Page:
The most effective approach here would be to tell a story. Not just give 7 or 9 things to do during those 10 years, but an actual story of someone who has killed it in their career during their 40’s.

Of course, drop a link back to a relevant piece of content, but storytelling is key for this approach. Make sure you tell yours.

11. Quora

Communities are great, but it can be difficult to sift through the right threads to find people who actually need what you’re writing about.

Enter Quora. In case you’ve not used it, Quora is a Q&A platform where people can ask questions on a variety of topics and experts can chime in with their insights.

This puts you in a great position from a content distribution perspective.

If your content is covering something people want, then people are already going to be talking about it. With over 1.3 million monthly visitors from the US alone, it’s a platform you should experiment with.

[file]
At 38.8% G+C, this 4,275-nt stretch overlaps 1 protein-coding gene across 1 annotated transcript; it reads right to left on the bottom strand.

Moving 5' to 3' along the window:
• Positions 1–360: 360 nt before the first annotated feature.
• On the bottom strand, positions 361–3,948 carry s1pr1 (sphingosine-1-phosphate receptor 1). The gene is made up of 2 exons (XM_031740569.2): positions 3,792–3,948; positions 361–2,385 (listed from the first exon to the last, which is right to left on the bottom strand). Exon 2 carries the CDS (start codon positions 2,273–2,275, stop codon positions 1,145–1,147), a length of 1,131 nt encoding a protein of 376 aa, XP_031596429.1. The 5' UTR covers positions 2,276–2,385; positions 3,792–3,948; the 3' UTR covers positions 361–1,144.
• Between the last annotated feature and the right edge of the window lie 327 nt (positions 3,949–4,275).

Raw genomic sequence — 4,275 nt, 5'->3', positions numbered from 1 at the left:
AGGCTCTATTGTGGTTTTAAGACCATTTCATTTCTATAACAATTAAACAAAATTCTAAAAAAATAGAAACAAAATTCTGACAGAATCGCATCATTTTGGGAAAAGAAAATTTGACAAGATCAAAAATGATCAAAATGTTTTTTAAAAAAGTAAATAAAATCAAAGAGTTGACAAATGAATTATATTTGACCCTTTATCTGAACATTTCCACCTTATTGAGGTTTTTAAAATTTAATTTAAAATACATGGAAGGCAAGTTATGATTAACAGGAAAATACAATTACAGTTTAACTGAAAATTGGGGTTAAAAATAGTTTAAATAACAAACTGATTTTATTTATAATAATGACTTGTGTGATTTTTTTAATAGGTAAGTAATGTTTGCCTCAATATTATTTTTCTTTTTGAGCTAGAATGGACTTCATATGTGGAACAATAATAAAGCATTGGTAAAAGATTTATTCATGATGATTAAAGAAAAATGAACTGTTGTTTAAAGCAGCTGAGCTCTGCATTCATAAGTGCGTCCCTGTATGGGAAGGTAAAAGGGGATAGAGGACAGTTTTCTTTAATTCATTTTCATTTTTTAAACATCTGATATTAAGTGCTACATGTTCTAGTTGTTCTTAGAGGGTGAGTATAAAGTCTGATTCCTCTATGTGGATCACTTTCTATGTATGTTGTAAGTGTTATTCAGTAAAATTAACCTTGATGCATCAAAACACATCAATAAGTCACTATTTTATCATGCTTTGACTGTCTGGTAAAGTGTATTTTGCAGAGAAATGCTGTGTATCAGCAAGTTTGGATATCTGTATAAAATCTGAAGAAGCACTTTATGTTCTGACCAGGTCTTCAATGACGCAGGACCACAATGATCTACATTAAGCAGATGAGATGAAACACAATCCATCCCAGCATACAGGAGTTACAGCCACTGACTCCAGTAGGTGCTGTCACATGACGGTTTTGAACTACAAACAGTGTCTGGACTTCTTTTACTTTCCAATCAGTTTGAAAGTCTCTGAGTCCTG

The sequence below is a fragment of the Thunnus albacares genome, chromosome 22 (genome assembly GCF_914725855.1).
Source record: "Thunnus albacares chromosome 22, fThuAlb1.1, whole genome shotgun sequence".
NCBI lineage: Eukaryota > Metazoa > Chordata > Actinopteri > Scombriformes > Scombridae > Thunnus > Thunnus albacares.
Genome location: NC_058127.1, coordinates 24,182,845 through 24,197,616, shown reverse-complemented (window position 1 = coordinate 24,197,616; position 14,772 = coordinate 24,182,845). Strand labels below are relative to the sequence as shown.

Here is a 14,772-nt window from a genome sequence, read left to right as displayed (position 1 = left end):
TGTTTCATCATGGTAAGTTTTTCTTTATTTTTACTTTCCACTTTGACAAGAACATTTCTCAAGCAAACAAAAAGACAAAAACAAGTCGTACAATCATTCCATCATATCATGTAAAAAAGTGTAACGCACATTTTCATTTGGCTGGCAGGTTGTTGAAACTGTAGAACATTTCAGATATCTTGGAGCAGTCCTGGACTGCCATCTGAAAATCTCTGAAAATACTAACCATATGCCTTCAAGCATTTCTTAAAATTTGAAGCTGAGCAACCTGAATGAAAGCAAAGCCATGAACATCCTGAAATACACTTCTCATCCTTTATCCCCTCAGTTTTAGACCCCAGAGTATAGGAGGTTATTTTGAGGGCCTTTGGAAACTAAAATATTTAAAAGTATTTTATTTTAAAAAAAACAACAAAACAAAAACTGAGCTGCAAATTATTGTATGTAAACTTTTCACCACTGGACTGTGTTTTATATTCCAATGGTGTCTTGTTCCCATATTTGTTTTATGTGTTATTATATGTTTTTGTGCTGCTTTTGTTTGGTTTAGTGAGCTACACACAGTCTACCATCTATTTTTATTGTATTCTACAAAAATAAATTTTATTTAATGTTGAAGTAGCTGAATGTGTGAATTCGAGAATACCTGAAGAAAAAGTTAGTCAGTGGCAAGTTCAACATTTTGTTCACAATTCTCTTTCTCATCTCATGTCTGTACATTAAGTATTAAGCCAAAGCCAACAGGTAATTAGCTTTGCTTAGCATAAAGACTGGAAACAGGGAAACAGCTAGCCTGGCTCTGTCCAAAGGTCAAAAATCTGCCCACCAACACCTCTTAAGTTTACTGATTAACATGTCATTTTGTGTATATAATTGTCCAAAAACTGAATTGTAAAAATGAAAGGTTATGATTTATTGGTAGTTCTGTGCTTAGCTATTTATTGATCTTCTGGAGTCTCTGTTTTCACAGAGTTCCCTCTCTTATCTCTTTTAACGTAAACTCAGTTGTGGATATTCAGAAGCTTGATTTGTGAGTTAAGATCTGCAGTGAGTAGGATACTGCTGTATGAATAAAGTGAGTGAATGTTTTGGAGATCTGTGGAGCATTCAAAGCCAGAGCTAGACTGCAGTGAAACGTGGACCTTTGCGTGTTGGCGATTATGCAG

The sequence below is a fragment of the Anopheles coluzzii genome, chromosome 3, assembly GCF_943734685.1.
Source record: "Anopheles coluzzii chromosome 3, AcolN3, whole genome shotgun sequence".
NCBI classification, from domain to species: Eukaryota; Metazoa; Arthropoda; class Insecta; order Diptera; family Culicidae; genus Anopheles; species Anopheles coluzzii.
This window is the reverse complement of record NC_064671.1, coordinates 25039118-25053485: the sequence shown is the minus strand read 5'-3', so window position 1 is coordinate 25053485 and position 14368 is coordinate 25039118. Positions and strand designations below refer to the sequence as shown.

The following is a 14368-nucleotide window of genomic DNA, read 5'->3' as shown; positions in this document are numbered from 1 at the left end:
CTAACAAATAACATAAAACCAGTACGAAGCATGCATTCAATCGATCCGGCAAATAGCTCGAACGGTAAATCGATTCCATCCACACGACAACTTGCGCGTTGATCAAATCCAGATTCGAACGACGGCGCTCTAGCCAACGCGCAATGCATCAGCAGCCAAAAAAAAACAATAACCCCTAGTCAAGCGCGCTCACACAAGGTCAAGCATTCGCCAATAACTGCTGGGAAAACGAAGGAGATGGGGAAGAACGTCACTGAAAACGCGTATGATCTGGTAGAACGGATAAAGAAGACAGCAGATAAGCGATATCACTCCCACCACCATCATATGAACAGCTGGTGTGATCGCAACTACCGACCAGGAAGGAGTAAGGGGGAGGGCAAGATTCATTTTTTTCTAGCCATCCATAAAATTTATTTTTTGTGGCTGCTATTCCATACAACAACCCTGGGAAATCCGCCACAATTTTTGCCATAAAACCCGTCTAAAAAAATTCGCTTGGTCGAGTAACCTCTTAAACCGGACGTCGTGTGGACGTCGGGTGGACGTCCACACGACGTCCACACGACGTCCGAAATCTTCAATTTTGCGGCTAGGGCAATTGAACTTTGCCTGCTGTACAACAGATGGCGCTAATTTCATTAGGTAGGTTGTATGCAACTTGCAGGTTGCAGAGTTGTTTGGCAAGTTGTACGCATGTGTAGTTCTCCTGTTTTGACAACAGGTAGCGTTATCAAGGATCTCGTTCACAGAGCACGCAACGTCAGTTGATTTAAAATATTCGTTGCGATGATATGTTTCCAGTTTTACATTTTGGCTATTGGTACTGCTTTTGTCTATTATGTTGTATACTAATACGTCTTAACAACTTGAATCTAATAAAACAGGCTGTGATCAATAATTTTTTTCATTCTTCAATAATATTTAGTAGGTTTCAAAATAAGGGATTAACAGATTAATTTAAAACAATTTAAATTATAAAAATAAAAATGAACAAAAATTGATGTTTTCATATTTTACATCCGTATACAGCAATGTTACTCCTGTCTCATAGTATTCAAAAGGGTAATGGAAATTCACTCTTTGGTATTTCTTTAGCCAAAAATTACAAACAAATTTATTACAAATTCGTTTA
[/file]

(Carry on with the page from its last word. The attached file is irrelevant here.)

1. Create your Profile

The most important part of your profile is your bio. Every time you answer a question, your name and bio is the first thing people see.

This gives you plenty of opportunity to build some authority and a little extra branding at the same time.

This bio can include the company you work for or the topics of expertise you cover. For me, I answer a lot of questions on digital marketing and growth hacking, so I make sure this is included in my bio.


Make sure you fill out your profile as thoroughly as possible. If you’re unsure how complete your profile is just follow the onboarding process to the right hand side of your Quora dashboard.

2. Follow topics

Quora’s community is made up of various different topics. These range from User Experience to Paleontology. There’s even one on Game of Thrones Memes.



Start by typing in a topic in the “Ask Quora” search bar at the top of the page. As you type, Quora will autocomplete with topic suggestions. Keep typing until you find what you’re looking for.

Once you’ve found your topic of choice, click the “Follow Topic” button. You’ll receive regular updates via email for new questions. Do this for all topics relevant to your business.

You can also follow thought leaders and other users to keep abreast of their activity, which is great for influencer engagement and competitor analysis.